Saturday, March 11, 2017

Daniel Dennett's Latest

Thomas Nagel reviews Daniel Dennett's latest book here in the New York Review of Books. I've read most of what Dennett has written and this book doesn't seem to break much new ground, so I don't think I'll plunk down the $15 for it.

Dennett references Wilfrid Sellars's distinction between the "manifest image" and the "scientific image", which correspond to the everyday view of the world and the scientific view of the world. Nagel quotes Dennett describing the manifest image as:
full of other people, plants, and animals, furniture and houses and cars…and colors and rainbows and sunsets, and voices and haircuts, and home runs and dollars, and problems and opportunities and mistakes, among many other such things. These are the myriad “things” that are easy for us to recognize, point to, love or hate, and, in many cases, manipulate or even create…. It’s the world according to us.
while the scientific image is:
is populated with molecules, atoms, electrons, gravity, quarks, and who knows what else (dark energy, strings? branes?).
According to Dennett, the scientific image describes what the world is really like, while the manifest image is just how the world appears to us, a set of "user illusions" evolution has equipped us with to get on with the world. Nagel doesn't mention him but Kant is lurking behind here, as he always is with Dennett.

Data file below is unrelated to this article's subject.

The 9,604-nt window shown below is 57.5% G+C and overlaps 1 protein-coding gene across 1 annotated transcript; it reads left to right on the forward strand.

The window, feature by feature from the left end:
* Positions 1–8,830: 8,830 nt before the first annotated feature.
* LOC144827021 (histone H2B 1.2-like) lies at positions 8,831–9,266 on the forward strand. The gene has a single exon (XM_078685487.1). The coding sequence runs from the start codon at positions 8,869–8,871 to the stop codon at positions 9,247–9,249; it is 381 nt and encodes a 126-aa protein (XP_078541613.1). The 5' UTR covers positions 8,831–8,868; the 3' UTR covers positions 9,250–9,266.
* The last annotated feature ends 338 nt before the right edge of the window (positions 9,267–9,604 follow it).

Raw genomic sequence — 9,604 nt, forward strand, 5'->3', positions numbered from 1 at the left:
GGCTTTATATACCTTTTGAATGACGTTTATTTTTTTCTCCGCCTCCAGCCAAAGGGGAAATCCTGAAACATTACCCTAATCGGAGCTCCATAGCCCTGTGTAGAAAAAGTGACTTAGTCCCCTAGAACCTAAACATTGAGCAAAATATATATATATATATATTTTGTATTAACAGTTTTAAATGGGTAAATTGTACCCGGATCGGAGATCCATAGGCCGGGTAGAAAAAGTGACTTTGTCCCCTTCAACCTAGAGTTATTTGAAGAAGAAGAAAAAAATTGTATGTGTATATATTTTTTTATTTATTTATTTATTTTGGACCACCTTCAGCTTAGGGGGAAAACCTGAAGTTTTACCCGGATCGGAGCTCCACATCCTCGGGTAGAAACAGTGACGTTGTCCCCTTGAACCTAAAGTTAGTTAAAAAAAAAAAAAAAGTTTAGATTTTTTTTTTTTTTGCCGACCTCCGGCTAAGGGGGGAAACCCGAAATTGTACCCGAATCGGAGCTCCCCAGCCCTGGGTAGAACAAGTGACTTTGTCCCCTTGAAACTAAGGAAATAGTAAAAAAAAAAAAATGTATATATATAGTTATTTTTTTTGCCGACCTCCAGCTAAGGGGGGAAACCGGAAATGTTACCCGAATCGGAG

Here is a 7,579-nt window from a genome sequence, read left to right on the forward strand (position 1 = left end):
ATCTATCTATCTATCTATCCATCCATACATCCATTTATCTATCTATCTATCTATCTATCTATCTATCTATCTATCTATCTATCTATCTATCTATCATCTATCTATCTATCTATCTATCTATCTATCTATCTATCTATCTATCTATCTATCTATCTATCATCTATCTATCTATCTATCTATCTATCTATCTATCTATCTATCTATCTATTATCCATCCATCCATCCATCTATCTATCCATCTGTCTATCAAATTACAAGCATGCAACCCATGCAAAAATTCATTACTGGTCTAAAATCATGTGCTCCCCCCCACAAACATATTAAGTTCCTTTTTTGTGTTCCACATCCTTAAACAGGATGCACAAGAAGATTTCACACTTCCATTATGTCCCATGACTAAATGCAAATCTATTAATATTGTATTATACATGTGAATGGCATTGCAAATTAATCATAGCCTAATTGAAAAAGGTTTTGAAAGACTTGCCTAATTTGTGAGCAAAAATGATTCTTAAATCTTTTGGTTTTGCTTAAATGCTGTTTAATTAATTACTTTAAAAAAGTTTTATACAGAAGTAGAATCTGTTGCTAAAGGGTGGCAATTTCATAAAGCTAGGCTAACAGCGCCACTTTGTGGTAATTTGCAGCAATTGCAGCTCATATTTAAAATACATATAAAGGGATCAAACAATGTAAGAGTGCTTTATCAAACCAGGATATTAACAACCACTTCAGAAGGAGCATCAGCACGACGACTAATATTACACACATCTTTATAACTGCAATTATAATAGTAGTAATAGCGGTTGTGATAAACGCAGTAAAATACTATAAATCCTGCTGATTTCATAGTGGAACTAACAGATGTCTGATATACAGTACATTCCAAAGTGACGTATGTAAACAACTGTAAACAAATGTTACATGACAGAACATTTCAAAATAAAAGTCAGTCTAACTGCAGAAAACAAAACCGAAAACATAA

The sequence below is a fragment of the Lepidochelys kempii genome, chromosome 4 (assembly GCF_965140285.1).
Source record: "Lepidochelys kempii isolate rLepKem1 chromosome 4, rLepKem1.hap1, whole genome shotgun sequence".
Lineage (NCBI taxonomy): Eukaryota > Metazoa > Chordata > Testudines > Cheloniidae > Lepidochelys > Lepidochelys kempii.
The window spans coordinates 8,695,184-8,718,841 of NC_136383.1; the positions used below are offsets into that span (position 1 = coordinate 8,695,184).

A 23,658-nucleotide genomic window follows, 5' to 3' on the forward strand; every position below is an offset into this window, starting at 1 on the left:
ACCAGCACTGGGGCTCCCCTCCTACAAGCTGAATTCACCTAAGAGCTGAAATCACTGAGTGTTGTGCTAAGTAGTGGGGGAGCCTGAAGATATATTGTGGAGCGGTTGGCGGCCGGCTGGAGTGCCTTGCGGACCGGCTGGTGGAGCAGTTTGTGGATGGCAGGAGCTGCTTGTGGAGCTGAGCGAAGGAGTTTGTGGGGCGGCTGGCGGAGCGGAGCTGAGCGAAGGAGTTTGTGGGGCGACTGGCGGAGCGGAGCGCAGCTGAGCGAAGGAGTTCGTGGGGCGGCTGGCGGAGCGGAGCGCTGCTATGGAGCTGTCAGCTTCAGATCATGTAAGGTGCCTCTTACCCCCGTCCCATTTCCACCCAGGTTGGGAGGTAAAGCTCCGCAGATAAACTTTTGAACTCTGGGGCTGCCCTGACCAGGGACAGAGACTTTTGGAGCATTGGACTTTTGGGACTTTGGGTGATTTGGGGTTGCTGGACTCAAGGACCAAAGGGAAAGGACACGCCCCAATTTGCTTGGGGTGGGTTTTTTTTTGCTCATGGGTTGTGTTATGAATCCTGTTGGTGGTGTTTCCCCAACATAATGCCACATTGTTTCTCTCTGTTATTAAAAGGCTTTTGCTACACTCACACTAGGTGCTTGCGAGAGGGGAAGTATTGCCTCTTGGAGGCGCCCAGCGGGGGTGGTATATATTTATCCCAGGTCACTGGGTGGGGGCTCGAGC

As is typical with Dennett, what is most important is not what he says but what he leaves out. In his description of the manifest image, in particular, we can include not just homeruns and haircuts, but also telescopes, microscopes, voltmeters, scientific conferences and the scientific method. In other words, it's only through the manifest image that the scientific image is even possible or has meaning. The relationship between them is not that of equals, but of priority: The manifest image is prior to the scientific image both logically and temporally. Thinking you can undermine the manifest image with the scientific image is like thinking you can observe real bacteria with a fake microscope.

Saturday, January 28, 2017

Harari on Polytheism vs Monotheism

I've been reading Sapiens, A Brief History of Humankind by Yuval Noah Harari. It's a "hot" book: #434 on Amazon overall and #3 in general anthropology. It's also a laughably tendentious treatment of human history from a secular perspective. Christianity and monotheism in general is bad, bad, bad and polytheism good, good, good. The author even has a problem with civilization itself, the early chapters arguing that the transition from a simple hunter gatherer lifestyle to an agricultural one was a disaster for all concerned. It's very much Rousseau in spirit although the venerable Swiss is given no credit for originating this line of thought.